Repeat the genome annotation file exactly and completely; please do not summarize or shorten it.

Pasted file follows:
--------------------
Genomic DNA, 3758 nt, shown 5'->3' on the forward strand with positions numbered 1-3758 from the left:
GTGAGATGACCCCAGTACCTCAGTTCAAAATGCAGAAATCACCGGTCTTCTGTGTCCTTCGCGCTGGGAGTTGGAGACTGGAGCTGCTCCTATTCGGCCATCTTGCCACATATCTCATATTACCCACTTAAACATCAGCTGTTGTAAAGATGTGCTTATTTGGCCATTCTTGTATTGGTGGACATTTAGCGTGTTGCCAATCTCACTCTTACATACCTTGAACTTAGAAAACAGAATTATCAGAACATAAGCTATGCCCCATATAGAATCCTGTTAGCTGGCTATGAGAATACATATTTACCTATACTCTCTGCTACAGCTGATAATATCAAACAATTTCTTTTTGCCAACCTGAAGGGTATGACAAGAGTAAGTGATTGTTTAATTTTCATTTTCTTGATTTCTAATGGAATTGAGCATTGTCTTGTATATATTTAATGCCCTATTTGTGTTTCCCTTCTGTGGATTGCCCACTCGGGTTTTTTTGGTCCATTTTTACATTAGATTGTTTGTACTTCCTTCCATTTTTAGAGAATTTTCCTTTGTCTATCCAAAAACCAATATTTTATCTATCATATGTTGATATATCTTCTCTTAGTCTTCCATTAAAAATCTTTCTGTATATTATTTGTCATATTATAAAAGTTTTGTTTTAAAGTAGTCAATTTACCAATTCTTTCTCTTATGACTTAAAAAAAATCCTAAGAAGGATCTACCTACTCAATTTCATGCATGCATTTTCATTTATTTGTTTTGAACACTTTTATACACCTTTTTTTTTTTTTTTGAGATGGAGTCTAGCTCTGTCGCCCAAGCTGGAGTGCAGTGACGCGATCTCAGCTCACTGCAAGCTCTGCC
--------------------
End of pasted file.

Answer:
Genomic DNA, 3758 nt, shown 5'->3' on the forward strand with positions numbered 1-3758 from the left:
GTGAGATGACCCCAGTACCTCAGTTCAAAATGCAGAAATCACCGGTCTTCTGTGTCCTTCGCGCTGGGAGTTGGAGACTGGAGCTGCTCCTATTCGGCCATCTTGCCACATATCTCATATTACCCACTTAAACATCAGCTGTTGTAAAGATGTGCTTATTTGGCCATTCTTGTATTGGTGGACATTTAGCGTGTTGCCAATCTCACTCTTACATACCTTGAACTTAGAAAACAGAATTATCAGAACATAAGCTATGCCCCATATAGAATCCTGTTAGCTGGCTATGAGAATACATATTTACCTATACTCTCTGCTACAGCTGATAATATCAAACAATTTCTTTTTGCCAACCTGAAGGGTATGACAAGAGTAAGTGATTGTTTAATTTTCATTTTCTTGATTTCTAATGGAATTGAGCATTGTCTTGTATATATTTAATGCCCTATTTGTGTTTCCCTTCTGTGGATTGCCCACTCGGGTTTTTTTGGTCCATTTTTACATTAGATTGTTTGTACTTCCTTCCATTTTTAGAGAATTTTCCTTTGTCTATCCAAAAACCAATATTTTATCTATCATATGTTGATATATCTTCTCTTAGTCTTCCATTAAAAATCTTTCTGTATATTATTTGTCATATTATAAAAGTTTTGTTTTAAAGTAGTCAATTTACCAATTCTTTCTCTTATGACTTAAAAAAAATCCTAAGAAGGATCTACCTACTCAATTTCATGCATGCATTTTCATTTATTTGTTTTGAACACTTTTATACACCTTTTTTTTTTTTTTTGAGATGGAGTCTAGCTCTGTCGCCCAAGCTGGAGTGCAGTGACGCGATCTCAGCTCACTGCAAGCTCTGCC